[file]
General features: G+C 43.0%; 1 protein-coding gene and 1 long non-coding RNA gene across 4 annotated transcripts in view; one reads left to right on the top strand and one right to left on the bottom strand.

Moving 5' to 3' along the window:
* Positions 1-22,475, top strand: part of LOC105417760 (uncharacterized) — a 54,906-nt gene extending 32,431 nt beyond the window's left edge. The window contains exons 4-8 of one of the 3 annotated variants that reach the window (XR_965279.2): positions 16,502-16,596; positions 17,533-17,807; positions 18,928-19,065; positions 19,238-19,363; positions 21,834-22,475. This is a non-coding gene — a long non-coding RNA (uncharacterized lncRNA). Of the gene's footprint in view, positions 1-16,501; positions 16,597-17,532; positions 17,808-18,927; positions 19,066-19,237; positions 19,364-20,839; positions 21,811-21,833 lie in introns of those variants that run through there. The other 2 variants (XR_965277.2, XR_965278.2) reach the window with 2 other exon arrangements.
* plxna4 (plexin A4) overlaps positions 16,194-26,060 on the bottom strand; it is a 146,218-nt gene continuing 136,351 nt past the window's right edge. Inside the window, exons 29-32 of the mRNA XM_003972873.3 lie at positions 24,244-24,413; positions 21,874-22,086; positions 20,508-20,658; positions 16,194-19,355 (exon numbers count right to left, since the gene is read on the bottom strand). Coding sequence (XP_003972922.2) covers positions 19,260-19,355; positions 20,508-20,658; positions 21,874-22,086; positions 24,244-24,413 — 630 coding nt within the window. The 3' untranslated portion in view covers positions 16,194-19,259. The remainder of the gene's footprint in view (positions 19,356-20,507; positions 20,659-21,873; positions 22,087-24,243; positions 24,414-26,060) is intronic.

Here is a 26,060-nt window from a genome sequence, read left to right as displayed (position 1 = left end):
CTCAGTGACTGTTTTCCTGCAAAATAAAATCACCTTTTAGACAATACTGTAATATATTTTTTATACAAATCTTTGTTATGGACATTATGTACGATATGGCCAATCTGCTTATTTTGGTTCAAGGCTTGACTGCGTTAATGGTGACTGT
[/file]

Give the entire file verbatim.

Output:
General features: G+C 43.0%; 1 protein-coding gene and 1 long non-coding RNA gene across 4 annotated transcripts in view; one reads left to right on the top strand and one right to left on the bottom strand.

Moving 5' to 3' along the window:
* Positions 1-22,475, top strand: part of LOC105417760 (uncharacterized) — a 54,906-nt gene extending 32,431 nt beyond the window's left edge. The window contains exons 4-8 of one of the 3 annotated variants that reach the window (XR_965279.2): positions 16,502-16,596; positions 17,533-17,807; positions 18,928-19,065; positions 19,238-19,363; positions 21,834-22,475. This is a non-coding gene — a long non-coding RNA (uncharacterized lncRNA). Of the gene's footprint in view, positions 1-16,501; positions 16,597-17,532; positions 17,808-18,927; positions 19,066-19,237; positions 19,364-20,839; positions 21,811-21,833 lie in introns of those variants that run through there. The other 2 variants (XR_965277.2, XR_965278.2) reach the window with 2 other exon arrangements.
* plxna4 (plexin A4) overlaps positions 16,194-26,060 on the bottom strand; it is a 146,218-nt gene continuing 136,351 nt past the window's right edge. Inside the window, exons 29-32 of the mRNA XM_003972873.3 lie at positions 24,244-24,413; positions 21,874-22,086; positions 20,508-20,658; positions 16,194-19,355 (exon numbers count right to left, since the gene is read on the bottom strand). Coding sequence (XP_003972922.2) covers positions 19,260-19,355; positions 20,508-20,658; positions 21,874-22,086; positions 24,244-24,413 — 630 coding nt within the window. The 3' untranslated portion in view covers positions 16,194-19,259. The remainder of the gene's footprint in view (positions 19,356-20,507; positions 20,659-21,873; positions 22,087-24,243; positions 24,414-26,060) is intronic.

Here is a 26,060-nt window from a genome sequence, read left to right as displayed (position 1 = left end):
CTCAGTGACTGTTTTCCTGCAAAATAAAATCACCTTTTAGACAATACTGTAATATATTTTTTATACAAATCTTTGTTATGGACATTATGTACGATATGGCCAATCTGCTTATTTTGGTTCAAGGCTTGACTGCGTTAATGGTGACTGT